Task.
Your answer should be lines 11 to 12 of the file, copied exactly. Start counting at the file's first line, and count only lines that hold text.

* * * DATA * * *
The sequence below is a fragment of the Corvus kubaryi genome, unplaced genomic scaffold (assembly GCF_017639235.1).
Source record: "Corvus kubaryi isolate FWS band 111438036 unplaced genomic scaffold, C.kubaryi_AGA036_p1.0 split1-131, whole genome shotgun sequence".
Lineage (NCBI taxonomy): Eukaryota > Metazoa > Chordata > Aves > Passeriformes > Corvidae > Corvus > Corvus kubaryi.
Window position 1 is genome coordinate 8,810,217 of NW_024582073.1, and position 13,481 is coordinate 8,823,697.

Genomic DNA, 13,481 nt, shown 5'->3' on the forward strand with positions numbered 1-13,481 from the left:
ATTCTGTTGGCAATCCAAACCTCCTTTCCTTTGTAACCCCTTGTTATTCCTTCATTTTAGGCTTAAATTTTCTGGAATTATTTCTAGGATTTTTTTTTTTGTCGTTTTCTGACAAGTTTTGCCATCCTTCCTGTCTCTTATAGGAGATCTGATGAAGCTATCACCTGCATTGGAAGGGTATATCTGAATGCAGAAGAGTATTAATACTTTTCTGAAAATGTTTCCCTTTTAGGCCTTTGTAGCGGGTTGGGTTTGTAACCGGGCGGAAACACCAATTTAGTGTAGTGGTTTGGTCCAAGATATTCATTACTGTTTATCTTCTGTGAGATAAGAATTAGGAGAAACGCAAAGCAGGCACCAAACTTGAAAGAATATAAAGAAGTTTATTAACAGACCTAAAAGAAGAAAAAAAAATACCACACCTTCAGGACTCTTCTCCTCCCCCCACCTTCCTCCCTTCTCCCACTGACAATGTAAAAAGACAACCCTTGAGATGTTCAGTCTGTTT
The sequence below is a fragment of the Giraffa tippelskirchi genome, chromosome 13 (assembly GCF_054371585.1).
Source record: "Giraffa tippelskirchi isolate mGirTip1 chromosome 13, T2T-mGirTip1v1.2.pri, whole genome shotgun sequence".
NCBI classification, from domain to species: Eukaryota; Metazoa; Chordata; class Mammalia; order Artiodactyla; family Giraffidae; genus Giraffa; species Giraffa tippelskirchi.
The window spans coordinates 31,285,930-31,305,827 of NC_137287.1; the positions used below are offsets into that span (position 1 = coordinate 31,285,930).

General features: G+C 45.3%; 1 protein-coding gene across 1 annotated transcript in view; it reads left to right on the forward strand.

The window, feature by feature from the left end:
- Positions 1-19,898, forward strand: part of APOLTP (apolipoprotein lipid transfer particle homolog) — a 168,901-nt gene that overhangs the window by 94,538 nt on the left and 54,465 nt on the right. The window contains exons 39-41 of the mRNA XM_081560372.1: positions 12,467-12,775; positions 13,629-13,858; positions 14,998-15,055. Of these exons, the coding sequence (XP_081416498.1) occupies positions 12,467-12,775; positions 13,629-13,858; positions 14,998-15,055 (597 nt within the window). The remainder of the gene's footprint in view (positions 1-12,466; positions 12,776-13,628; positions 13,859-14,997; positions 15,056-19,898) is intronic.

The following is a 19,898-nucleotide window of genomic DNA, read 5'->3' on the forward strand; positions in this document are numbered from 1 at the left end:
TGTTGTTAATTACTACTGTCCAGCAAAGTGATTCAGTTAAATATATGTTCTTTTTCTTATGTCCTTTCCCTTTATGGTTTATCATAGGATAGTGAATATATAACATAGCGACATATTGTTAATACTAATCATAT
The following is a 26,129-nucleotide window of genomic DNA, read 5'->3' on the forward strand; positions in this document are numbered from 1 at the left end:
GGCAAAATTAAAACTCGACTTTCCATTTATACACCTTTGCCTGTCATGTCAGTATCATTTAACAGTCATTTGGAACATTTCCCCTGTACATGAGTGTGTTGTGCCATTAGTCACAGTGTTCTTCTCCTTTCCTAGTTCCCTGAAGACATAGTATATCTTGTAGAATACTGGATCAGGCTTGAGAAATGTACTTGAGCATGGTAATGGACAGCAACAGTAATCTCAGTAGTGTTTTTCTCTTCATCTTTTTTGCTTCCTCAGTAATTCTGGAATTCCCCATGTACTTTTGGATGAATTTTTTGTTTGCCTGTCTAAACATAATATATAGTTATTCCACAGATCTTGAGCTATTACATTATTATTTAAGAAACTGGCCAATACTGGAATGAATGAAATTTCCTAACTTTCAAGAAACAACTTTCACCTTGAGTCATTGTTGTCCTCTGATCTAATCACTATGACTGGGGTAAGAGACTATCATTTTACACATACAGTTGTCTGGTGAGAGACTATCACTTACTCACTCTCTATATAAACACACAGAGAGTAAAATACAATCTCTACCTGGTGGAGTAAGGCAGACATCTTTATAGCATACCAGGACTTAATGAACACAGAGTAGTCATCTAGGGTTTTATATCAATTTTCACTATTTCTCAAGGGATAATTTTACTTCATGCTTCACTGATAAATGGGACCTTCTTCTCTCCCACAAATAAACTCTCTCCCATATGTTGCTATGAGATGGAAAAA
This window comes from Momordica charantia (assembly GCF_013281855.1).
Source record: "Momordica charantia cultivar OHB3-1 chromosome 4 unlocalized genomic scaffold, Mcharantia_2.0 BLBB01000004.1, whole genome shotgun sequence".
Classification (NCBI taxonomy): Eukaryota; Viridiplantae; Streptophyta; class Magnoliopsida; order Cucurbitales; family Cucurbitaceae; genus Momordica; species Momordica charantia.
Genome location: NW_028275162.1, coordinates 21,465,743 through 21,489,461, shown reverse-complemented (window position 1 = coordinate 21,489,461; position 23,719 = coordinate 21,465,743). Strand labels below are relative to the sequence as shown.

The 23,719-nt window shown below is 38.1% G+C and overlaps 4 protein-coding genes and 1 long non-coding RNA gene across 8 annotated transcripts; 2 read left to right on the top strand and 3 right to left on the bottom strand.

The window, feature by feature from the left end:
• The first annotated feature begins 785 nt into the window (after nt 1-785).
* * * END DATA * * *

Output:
General features: G+C 45.3%; 1 protein-coding gene across 1 annotated transcript in view; it reads left to right on the forward strand.

The window, feature by feature from the left end: